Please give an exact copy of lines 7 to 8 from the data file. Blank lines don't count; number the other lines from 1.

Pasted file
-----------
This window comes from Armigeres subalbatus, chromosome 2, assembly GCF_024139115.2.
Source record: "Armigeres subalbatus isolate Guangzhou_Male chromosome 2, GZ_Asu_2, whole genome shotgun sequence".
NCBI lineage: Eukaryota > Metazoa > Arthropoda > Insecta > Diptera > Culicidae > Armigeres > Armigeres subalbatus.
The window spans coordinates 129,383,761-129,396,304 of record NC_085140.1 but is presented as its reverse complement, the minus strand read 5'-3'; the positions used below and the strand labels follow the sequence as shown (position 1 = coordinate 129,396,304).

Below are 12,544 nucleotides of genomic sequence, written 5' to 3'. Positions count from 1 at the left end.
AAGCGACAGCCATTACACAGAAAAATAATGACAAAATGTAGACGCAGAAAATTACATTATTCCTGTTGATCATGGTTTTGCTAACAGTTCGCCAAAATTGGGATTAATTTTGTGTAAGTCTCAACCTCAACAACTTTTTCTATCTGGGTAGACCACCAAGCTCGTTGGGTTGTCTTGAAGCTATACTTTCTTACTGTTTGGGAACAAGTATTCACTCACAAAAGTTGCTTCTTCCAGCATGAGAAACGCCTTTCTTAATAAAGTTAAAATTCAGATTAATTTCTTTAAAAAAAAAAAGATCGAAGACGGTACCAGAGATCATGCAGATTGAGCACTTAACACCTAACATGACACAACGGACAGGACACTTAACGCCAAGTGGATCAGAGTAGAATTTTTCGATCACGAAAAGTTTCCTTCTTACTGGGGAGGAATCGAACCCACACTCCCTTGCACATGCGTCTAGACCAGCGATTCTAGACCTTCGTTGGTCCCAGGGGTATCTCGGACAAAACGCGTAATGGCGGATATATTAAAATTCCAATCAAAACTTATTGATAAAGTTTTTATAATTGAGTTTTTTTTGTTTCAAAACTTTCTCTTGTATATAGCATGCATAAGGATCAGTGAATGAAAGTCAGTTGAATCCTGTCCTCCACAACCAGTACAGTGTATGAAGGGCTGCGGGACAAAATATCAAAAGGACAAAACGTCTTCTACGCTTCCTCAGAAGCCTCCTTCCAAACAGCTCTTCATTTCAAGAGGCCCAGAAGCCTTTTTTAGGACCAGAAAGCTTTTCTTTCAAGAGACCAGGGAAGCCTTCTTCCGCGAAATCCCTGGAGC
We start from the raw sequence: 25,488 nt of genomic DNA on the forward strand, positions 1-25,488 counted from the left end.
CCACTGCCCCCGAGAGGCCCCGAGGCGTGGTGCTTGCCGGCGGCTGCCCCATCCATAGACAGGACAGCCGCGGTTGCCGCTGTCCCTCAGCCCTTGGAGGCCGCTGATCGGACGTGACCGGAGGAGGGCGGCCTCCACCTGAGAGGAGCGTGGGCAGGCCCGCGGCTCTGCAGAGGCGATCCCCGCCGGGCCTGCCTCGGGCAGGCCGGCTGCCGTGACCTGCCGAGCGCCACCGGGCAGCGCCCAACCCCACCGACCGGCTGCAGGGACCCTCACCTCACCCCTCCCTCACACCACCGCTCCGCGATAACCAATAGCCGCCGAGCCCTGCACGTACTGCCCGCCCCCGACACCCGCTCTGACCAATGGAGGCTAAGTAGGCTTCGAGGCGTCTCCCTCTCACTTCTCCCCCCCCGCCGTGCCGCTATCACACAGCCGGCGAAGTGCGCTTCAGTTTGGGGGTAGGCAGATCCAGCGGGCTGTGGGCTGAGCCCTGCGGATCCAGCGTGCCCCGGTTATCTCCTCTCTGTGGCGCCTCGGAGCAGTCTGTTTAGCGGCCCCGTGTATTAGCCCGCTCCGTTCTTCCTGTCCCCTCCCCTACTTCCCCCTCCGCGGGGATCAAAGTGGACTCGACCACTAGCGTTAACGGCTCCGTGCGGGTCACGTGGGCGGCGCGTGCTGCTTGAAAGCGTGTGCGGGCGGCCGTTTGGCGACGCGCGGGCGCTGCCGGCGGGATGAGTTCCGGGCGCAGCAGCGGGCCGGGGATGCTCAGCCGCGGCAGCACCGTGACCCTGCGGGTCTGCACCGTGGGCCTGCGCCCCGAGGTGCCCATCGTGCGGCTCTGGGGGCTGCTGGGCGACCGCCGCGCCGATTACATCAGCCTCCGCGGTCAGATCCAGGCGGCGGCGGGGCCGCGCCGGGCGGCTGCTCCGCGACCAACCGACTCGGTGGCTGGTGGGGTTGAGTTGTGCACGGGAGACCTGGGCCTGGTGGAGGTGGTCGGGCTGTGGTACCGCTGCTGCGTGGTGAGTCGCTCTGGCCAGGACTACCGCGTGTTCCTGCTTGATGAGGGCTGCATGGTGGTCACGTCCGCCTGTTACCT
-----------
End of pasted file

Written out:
We start from the raw sequence: 25,488 nt of genomic DNA on the forward strand, positions 1-25,488 counted from the left end.
CCACTGCCCCCGAGAGGCCCCGAGGCGTGGTGCTTGCCGGCGGCTGCCCCATCCATAGACAGGACAGCCGCGGTTGCCGCTGTCCCTCAGCCCTTGGAGGCCGCTGATCGGACGTGACCGGAGGAGGGCGGCCTCCACCTGAGAGGAGCGTGGGCAGGCCCGCGGCTCTGCAGAGGCGATCCCCGCCGGGCCTGCCTCGGGCAGGCCGGCTGCCGTGACCTGCCGAGCGCCACCGGGCAGCGCCCAACCCCACCGACCGGCTGCAGGGACCCTCACCTCACCCCTCCCTCACACCACCGCTCCGCGATAACCAATAGCCGCCGAGCCCTGCACGTACTGCCCGCCCCCGACACCCGCTCTGACCAATGGAGGCTAAGTAGGCTTCGAGGCGTCTCCCTCTCACTTCTCCCCCCCCGCCGTGCCGCTATCACACAGCCGGCGAAGTGCGCTTCAGTTTGGGGGTAGGCAGATCCAGCGGGCTGTGGGCTGAGCCCTGCGGATCCAGCGTGCCCCGGTTATCTCCTCTCTGTGGCGCCTCGGAGCAGTCTGTTTAGCGGCCCCGTGTATTAGCCCGCTCCGTTCTTCCTGTCCCCTCCCCTACTTCCCCCTCCGCGGGGATCAAAGTGGACTCGACCACTAGCGTTAACGGCTCCGTGCGGGTCACGTGGGCGGCGCGTGCTGCTTGAAAGCGTGTGCGGGCGGCCGTTTGGCGACGCGCGGGCGCTGCCGGCGGGATGAGTTCCGGGCGCAGCAGCGGGCCGGGGATGCTCAGCCGCGGCAGCACCGTGACCCTGCGGGTCTGCACCGTGGGCCTGCGCCCCGAGGTGCCCATCGTGCGGCTCTGGGGGCTGCTGGGCGACCGCCGCGCCGATTACATCAGCCTCCGCGGTCAGATCCAGGCGGCGGCGGGGCCGCGCCGGGCGGCTGCTCCGCGACCAACCGACTCGGTGGCTGGTGGGGTTGAGTTGTGCACGGGAGACCTGGGCCTGGTGGAGGTGGTCGGGCTGTGGTACCGCTGCTGCGTGGTGAGTCGCTCTGGCCAGGACTACCGCGTGTTCCTGCTTGATGAGGGCTGCATGGTGGTCACGTCCGCCTGTTACCT